Convincing Americans to take COVID-19 vaccines, distributing the shots, equitably prioritizing people for vaccinations and negotiating fair prices has been a herculean task. The federal government and states may need to do it all again for booster shots to stop the spread of contagious mutations — but the Biden administration has not yet released a plan, and experts warn that the United States could repeat past mistakes unless the country starts planning now.
Pfizer, Moderna and Johnson & Johnson are all working to develop COVID-19 booster shots to help fight variants. So far, all three vaccines have shown some efficacy in protecting against the variants that are already here. However, scientists are concerned that the virus could mutate further, and it’s still unclear how long immunizations will last.
“The most obvious threat … is the scenario where we are all already vaccinated in the fall and life is pretty close to normal, and we’re seeing large outbreaks in places like Brazil. And you see a new variant that is truly resistant to our vaccines, and the entire American population is a sitting duck,” said Ashish Jha, dean of the Brown University School of Public Health.
The U.S. would need to distribute coronavirus boosters if a powerful COVID-19 mutation from another country reaches our shores, or COVID-19 becomes endemic in society and people need annual booster shots, much like seasonal flu shots.
It could take three to four years for the rest of the world to get vaccinated for COVID-19, Jha said, so this could be an ongoing issue.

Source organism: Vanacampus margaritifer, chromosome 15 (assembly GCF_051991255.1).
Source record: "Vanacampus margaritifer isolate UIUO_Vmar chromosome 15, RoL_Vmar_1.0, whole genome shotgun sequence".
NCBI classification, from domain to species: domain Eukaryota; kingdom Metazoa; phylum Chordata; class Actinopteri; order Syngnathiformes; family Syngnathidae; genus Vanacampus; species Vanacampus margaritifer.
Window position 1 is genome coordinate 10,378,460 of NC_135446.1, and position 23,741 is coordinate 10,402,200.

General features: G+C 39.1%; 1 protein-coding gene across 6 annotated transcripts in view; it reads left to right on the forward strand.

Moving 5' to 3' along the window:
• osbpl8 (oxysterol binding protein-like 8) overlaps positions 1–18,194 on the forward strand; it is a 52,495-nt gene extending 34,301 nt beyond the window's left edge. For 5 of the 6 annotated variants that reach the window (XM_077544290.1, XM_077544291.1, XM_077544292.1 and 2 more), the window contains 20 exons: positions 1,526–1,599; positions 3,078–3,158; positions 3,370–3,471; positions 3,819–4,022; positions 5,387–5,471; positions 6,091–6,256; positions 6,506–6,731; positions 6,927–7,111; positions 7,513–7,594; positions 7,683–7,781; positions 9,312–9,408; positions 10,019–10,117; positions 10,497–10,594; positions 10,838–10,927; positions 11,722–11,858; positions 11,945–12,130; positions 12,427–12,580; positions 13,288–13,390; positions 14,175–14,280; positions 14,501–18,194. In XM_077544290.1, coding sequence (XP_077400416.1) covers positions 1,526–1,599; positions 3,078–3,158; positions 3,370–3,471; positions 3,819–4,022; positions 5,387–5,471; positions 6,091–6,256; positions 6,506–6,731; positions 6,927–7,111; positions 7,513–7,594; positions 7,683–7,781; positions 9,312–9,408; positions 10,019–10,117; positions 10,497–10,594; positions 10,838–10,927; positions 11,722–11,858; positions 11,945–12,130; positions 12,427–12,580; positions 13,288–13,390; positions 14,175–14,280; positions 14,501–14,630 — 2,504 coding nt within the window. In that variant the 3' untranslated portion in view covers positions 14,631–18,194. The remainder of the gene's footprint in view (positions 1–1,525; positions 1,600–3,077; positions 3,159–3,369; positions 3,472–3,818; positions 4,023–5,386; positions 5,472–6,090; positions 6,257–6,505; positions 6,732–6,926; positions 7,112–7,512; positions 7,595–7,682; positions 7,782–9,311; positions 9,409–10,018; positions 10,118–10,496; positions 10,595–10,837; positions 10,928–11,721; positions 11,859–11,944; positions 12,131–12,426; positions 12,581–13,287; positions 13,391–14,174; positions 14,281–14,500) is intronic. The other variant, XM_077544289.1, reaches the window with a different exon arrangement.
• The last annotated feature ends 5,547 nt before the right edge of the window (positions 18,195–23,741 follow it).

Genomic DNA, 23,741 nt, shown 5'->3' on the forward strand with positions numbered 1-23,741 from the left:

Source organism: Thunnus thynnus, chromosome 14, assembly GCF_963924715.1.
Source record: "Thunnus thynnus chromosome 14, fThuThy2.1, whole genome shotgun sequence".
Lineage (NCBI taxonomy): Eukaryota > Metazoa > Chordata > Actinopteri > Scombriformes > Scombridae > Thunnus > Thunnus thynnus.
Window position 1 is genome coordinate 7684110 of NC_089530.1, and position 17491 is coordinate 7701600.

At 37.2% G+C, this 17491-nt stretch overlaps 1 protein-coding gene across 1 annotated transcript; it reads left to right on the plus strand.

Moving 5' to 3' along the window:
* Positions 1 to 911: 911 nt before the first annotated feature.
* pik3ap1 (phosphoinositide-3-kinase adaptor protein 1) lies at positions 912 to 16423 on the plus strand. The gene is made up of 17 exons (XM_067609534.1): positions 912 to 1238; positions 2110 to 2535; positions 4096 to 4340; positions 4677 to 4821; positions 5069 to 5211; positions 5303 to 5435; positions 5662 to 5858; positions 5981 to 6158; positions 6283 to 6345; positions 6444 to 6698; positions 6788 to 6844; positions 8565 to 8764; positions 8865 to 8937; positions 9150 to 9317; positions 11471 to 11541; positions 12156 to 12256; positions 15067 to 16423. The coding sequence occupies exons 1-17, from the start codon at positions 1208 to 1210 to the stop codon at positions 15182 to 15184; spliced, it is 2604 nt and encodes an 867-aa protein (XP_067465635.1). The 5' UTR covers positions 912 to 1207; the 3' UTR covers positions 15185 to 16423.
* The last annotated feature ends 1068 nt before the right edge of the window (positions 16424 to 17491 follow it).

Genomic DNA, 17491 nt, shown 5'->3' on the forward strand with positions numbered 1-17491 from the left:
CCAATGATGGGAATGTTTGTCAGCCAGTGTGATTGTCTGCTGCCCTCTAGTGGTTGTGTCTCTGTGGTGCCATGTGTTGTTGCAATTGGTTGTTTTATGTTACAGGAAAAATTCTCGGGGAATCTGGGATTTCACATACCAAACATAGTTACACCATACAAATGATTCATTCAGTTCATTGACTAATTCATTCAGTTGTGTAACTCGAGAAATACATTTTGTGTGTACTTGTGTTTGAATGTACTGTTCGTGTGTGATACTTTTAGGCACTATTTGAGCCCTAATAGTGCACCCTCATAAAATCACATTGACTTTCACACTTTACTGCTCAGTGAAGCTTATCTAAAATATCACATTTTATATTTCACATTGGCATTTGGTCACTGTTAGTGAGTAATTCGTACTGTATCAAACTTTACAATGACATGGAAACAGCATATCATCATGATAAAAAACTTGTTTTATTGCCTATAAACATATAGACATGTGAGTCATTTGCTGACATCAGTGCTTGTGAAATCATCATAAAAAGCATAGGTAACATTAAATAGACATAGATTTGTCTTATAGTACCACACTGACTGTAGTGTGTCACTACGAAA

Variants and mutations
Several COVID-19 variants and mutations are currently in the U.S., and scientists expect the variant from the United Kingdom, B.1.1.7, to soon become this country’s dominant strain. But scientists are more concerned about the vaccines’ effectiveness against the B.1.351 strain from South Africa and the P.1 lineage from Brazil.
The Centers for Disease Control and Prevention has stepped up its genomic sequencing efforts to rapidly monitor how variants are spreading in the United States, and the recently passed congressional pandemic relief package includes $1.75 billion for viral sequencing.
Scientists say they will have a better understanding of the spread and scope of variants by April or May, and public health officials agree that policy decisions regarding vaccine boosters should follow by early summer, even though the boosters may not be ready or needed until the fall.
If there’s a need for these shots, the Biden administration will have to deal with familiar problems, including preparedness, distribution, equity and pricing.
“It’s not as much about what as it is about when you do these kinds of policy decisions. Doing it early and having a playbook really early might help states iron out the kinks,” said Saad Omer, director of the Yale Institute for Global Health. “We haven’t managed to have a coherent strategy as a country beyond lip service to convince people to take the first couple of doses, let alone the third dose.”
When asked about the Senate Health, Education, Labor and Pensions Committee’s approach to COVID-19 vaccine boosters, Chair Patty Murray, D-Wash., said senators would use the lessons learned from the pandemic thus far to make sure that future vaccine distribution is equitable and that cost isn’t a barrier to inoculation. But when pressed for details, she said they do not have any quite yet.
“We’re all in the middle of trying to get vaccines out right now. … I know the administration is thinking about it as well,” Murray told reporters last week.
Administration officials declined to comment on the record.